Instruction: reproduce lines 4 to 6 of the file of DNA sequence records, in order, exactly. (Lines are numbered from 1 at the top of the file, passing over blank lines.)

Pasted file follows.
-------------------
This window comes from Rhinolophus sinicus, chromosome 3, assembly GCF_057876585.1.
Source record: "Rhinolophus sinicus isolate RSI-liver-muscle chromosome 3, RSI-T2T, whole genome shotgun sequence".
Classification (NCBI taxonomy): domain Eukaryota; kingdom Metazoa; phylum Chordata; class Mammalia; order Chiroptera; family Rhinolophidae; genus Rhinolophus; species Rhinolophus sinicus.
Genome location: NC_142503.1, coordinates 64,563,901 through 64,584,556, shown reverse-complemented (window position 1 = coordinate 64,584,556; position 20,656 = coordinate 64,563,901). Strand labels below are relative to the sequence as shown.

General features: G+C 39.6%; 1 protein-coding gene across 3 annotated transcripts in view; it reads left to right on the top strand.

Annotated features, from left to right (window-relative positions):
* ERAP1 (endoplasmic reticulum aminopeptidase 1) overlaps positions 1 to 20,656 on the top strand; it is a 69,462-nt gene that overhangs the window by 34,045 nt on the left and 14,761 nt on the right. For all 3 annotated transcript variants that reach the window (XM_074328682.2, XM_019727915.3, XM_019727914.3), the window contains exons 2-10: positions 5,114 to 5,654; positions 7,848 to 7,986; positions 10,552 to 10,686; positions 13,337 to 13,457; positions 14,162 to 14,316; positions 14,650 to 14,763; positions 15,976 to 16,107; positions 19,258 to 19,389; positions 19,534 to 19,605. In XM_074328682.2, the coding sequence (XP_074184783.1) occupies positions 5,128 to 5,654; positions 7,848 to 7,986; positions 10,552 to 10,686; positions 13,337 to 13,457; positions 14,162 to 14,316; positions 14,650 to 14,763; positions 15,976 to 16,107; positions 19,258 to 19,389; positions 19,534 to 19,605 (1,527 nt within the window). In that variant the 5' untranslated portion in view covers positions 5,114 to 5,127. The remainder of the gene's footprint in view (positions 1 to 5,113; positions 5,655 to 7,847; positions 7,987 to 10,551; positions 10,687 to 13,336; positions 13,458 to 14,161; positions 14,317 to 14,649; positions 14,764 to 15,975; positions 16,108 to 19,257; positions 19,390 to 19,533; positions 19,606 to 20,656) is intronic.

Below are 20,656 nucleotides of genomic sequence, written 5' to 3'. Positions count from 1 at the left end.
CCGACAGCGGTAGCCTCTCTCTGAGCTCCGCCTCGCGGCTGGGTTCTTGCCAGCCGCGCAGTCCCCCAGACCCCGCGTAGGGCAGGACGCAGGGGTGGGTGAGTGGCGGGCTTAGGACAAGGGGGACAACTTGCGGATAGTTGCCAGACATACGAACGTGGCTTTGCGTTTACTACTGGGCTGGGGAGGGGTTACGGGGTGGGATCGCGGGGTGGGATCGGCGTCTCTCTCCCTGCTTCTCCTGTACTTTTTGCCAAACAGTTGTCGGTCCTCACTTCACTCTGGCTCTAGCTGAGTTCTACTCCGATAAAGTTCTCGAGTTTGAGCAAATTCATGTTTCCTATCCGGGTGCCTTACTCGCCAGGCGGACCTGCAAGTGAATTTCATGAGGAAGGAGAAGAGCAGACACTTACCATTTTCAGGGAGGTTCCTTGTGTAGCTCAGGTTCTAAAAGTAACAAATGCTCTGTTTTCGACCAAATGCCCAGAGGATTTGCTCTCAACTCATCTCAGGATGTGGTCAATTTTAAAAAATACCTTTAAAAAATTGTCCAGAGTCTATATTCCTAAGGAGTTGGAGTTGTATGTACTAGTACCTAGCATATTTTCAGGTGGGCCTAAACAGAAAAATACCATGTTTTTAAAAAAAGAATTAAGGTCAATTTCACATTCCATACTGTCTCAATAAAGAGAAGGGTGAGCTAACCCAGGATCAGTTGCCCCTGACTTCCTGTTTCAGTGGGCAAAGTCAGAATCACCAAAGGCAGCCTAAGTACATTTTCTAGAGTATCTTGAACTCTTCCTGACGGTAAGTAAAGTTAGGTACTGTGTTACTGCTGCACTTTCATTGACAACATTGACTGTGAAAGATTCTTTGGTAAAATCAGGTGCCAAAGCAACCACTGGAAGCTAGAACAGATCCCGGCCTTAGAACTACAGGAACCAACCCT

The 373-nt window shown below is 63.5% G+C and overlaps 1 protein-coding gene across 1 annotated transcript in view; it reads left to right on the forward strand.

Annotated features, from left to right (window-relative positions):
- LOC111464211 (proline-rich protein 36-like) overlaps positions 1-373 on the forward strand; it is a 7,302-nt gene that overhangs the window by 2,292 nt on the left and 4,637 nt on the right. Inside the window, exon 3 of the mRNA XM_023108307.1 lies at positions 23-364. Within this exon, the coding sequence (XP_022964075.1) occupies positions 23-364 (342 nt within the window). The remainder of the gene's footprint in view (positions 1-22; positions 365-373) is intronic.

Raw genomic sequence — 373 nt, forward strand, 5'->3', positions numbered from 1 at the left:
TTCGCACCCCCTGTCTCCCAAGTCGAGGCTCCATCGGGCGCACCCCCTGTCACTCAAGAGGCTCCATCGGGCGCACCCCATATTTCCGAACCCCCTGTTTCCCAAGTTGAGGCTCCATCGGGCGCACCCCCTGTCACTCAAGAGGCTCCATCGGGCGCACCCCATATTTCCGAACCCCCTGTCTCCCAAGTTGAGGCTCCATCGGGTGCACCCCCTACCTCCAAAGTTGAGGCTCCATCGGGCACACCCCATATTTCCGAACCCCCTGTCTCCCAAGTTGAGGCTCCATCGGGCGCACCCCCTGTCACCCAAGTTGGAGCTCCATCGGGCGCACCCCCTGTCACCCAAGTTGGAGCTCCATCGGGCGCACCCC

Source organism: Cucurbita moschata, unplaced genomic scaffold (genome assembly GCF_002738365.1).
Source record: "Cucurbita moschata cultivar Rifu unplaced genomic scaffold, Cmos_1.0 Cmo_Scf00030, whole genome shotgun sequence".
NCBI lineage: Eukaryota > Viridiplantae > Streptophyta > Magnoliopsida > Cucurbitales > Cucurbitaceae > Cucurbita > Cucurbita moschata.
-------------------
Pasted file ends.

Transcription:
Genome location: NC_142503.1, coordinates 64,563,901 through 64,584,556, shown reverse-complemented (window position 1 = coordinate 64,584,556; position 20,656 = coordinate 64,563,901). Strand labels below are relative to the sequence as shown.

General features: G+C 39.6%; 1 protein-coding gene across 3 annotated transcripts in view; it reads left to right on the top strand.

Annotated features, from left to right (window-relative positions):